The 10 Best Backlit Keyboards

Updated December 13, 2017 by Sheila O'Neill

10 Best Backlit Keyboards
Best High-End
Best Mid-Range
Best Inexpensive
We spent 45 hours on research, videography, and editing, to review the top choices for this wiki. Illuminated keyboards are the ultimate accessory for gamers, editors, and programmers who need to see what they're doing in the dark. If you're planning on burning the midnight oil to meet a deadline, or participating in a marathon gaming session, one of these backlit models will be ideal for any low light setting. And their high-tech aesthetic looks cool no matter what time it is. When users buy our independently chosen editorial picks, we may earn commissions to support our work. Skip to the best backlit keyboard on Amazon.

10. Genius Scorpion k20

This Genius Scorpion k20 features a stunning rainbow-illuminated display and a high-strength plastic construction, which ensures its dependability over time. It also comes with removable base plates for high-, medium-, and low-angled typing.
  • 12 programmable shortcut keys
  • adjustable character repeat rate
  • colors are not customizable
Brand Genius
Model 31310471100
Weight 2.5 pounds
Rating 4.0 / 5.0

9. BlueFinger CM200

Forget about boring old models that simply illuminate the alphanumeric labels or key borders. The BlueFinger CM200 has a unique cracked pattern that looks like electricity or lightning bolts streaking across its surface. It's sure to impress all those who see it.
  • adjustable brightness settings
  • can switch between three led colors
  • often develops defective keys
Brand BlueFinger
Model CM200
Weight 2 pounds
Rating 3.5 / 5.0

8. Perixx PX-1100

The stylish Perixx PX-1100 features deep blue, purple, and red LED lights, perfect for those who type or play games at night. It comes with a detachable extension for resting your wrists and can be propped up at an angle for a more ergonomic typing position.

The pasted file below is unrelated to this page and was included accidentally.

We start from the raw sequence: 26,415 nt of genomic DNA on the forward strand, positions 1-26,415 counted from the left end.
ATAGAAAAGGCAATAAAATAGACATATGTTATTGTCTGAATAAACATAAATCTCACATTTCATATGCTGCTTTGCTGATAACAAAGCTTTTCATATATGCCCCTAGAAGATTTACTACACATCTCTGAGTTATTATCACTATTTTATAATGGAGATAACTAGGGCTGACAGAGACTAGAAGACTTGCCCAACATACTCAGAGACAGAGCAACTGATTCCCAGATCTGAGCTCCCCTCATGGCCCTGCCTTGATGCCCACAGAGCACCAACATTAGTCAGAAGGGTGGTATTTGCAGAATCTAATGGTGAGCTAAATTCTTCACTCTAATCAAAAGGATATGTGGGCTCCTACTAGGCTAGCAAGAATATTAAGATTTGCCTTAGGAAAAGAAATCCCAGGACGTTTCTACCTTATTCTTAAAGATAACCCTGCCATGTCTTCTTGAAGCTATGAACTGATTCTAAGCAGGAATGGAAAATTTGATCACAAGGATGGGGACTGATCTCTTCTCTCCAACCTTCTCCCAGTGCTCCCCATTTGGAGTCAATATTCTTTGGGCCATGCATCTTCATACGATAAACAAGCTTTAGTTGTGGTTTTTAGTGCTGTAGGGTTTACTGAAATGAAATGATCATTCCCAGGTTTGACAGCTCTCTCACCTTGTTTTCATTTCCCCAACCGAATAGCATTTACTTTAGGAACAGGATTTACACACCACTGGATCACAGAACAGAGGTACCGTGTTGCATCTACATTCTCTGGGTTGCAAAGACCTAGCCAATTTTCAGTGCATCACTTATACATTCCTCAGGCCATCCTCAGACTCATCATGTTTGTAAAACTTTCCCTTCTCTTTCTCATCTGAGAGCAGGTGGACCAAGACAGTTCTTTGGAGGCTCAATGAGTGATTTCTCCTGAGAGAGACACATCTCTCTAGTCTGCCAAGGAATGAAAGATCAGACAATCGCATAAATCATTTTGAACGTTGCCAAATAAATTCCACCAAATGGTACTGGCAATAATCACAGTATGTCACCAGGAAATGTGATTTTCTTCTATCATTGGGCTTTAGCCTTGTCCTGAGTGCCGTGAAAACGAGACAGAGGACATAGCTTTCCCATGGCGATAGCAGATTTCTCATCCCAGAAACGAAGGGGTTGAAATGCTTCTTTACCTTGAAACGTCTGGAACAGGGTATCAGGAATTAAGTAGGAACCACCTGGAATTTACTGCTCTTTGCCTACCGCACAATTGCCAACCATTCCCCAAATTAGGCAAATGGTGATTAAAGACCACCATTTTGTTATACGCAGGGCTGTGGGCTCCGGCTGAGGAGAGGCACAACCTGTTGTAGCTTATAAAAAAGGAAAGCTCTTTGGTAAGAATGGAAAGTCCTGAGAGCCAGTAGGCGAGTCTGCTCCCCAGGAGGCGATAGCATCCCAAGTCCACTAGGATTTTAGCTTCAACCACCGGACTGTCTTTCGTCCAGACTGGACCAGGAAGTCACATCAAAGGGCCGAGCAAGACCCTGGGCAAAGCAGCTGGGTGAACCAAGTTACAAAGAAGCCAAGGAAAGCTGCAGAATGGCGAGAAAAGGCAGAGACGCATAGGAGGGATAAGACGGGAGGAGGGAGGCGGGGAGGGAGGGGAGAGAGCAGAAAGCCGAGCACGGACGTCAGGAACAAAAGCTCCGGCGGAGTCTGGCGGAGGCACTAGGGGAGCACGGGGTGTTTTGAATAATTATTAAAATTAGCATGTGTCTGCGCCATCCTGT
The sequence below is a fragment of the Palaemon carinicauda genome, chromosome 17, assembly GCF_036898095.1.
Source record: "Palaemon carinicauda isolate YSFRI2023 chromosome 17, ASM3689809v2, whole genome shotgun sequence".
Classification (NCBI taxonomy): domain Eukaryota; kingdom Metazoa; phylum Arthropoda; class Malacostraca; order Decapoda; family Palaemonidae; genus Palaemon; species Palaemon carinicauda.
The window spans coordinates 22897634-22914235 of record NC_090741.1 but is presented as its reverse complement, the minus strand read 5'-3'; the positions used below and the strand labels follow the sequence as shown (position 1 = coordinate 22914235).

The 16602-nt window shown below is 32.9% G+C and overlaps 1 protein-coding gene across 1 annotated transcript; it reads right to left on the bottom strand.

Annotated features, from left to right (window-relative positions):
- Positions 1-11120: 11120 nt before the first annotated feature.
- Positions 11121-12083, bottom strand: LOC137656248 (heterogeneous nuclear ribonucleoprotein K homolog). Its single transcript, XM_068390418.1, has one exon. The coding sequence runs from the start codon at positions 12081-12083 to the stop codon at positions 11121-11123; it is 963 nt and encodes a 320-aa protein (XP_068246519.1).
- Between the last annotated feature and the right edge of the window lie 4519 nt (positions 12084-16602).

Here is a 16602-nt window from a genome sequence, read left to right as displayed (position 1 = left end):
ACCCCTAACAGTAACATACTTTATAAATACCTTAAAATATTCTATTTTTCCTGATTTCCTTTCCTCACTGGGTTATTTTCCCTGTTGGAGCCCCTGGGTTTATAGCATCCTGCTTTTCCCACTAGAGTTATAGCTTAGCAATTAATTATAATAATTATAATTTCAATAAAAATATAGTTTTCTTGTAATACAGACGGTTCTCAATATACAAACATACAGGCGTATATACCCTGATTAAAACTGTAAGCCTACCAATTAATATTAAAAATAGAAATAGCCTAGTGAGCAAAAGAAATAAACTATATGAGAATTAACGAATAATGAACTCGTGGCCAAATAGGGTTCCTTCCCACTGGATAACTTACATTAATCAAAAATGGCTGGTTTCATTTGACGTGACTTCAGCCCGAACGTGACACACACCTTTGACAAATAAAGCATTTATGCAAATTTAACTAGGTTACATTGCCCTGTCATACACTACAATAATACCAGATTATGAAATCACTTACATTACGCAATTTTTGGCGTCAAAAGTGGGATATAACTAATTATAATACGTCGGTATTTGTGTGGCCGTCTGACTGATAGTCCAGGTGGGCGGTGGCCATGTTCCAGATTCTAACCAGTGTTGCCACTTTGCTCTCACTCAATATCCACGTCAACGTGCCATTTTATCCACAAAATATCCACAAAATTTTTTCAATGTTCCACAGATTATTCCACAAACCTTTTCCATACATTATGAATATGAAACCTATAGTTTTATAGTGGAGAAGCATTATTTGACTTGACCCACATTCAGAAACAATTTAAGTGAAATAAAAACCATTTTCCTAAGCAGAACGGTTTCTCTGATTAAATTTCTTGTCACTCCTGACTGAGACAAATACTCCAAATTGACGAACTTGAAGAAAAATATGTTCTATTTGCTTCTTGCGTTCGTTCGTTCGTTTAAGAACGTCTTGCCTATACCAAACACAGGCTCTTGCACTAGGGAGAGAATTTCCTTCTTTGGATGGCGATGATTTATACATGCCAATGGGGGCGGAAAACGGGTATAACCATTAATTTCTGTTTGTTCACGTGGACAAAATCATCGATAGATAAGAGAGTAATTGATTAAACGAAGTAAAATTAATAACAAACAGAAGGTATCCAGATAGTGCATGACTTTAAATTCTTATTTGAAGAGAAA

• finger-friendly key spacing
  • built-in brightness adjustment dial
  • a bit overpriced for the quality
Brand Perixx
Model PX-1100US-11055
Weight 3.6 pounds
Rating 4.0 / 5.0

7. Logitech K800

Designed to allow for fluid, quiet, and comfortable typing, the Logitech K800 features curved corners for a modern look. It's also wireless, so you don't have to worry about unseemly cords running across your desk. It can be turned on with a simple wave of your hand.
  • pairs with most logitech receivers
  • light won't bleed around key edges
  • keys tend to break off over time
Brand Logitech
Model 920-002359
Weight 3 pounds
Rating 3.9 / 5.0

6. TeckNet Ultra-Slim

The TeckNet Ultra-Slim is lighter than a magazine, yet very intelligent. In fact, it automatically dims when you step away and returns to full brightness when you return. Plus, it connects to just about any Bluetooth-enabled device.
  • makes a great travel companion
  • built-in rechargeable battery
  • designed more for typing than gaming
Model 49801
Weight 8.8 ounces
Rating 3.9 / 5.0

5. Azio Large Print

As its name would suggest, the low-cost Azio Large Print features keys clearly labeled with bold letters, so it's a good option for those who have a hard time seeing finer details. It allows its users to choose between three colors of illumination.
  • plug and play corded setup
  • backed by a 3-year warranty
  • keys tend to stick
Brand Azio
Model KB505U
Weight 2.2 pounds
Rating 4.0 / 5.0

4. Logitech K740

The Logitech K740 combines a traditional full-size layout, including two number panels and arrow keys, with a more modern, lightweight feel. Proprietary PerfectStroke technology ensures you only need to touch the keys gently to get a satisfying response.
  • built-in ergonomic wristrest
  • nearly silent operation
  • key labels are laser etched
Brand Logitech
Model 920-000914
Weight 2.9 pounds
Rating 4.9 / 5.0

3. Corsair Rapidfire

The Corsair Rapidfire is a lightning-quick mechanical model that's designed with gamers in mind. It comes with easy-to-use software that allows you to fully customize the lighting, and its durable aluminum frame is stylish and built to last.
  • detachable wrist rest included
  • anti-ghosting technology
  • dedicated multimedia controls
Brand Corsair
Model CH-9101014-NA
Weight 3.9 pounds
Rating 4.7 / 5.0

2. UtechSmart Saturn

The UtechSmart Saturn features a futuristic design with multicolored illumination. It has rubber-coated keys and the option to adjust the pulsating frequency of the lights, making it very cool for gaming at night. It even comes with built-in drainage holes, just in case.
  • can register 19 key presses at once
  • windows lock function
  • solid heavy-duty build
Brand UtechSmart
Model Saturn
Weight 2 pounds
Rating 4.7 / 5.0

1. Pictek Mechanical

The Pictek Mechanical is a gamer's dream. It has highly responsive switches that will feel just as good after 5 million keystrokes as they did on the very first day, and its anti-ghosting feature allows you to depress multiple keys at once without interference.
  • water-resistant design
  • key caps are removable for cleaning
  • dual comfortable wrist rests
Brand Pictek
Model PPC021B
Weight 3.4 pounds
Rating 4.5 / 5.0

Where Ergonomics, Functionality, And Style Align